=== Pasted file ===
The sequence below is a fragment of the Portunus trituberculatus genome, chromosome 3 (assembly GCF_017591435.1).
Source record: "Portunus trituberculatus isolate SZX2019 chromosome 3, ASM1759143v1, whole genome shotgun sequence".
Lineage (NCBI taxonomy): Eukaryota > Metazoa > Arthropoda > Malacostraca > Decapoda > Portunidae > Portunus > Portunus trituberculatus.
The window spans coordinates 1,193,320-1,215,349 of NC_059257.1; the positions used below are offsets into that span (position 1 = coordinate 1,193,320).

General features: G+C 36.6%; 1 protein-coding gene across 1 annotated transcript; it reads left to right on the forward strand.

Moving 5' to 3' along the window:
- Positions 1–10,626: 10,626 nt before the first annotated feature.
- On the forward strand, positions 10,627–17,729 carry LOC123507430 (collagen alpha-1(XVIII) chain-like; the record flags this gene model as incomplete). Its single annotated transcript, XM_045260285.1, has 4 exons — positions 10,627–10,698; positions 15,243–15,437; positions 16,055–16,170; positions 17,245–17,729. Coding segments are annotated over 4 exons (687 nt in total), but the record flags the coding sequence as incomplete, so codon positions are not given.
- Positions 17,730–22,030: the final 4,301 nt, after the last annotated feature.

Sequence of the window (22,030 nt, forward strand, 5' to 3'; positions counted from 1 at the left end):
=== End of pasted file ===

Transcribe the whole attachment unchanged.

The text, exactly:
The sequence below is a fragment of the Portunus trituberculatus genome, chromosome 3 (assembly GCF_017591435.1).
Source record: "Portunus trituberculatus isolate SZX2019 chromosome 3, ASM1759143v1, whole genome shotgun sequence".
Lineage (NCBI taxonomy): Eukaryota > Metazoa > Arthropoda > Malacostraca > Decapoda > Portunidae > Portunus > Portunus trituberculatus.
The window spans coordinates 1,193,320-1,215,349 of NC_059257.1; the positions used below are offsets into that span (position 1 = coordinate 1,193,320).

General features: G+C 36.6%; 1 protein-coding gene across 1 annotated transcript; it reads left to right on the forward strand.

Moving 5' to 3' along the window:
- Positions 1–10,626: 10,626 nt before the first annotated feature.
- On the forward strand, positions 10,627–17,729 carry LOC123507430 (collagen alpha-1(XVIII) chain-like; the record flags this gene model as incomplete). Its single annotated transcript, XM_045260285.1, has 4 exons — positions 10,627–10,698; positions 15,243–15,437; positions 16,055–16,170; positions 17,245–17,729. Coding segments are annotated over 4 exons (687 nt in total), but the record flags the coding sequence as incomplete, so codon positions are not given.
- Positions 17,730–22,030: the final 4,301 nt, after the last annotated feature.

Sequence of the window (22,030 nt, forward strand, 5' to 3'; positions counted from 1 at the left end):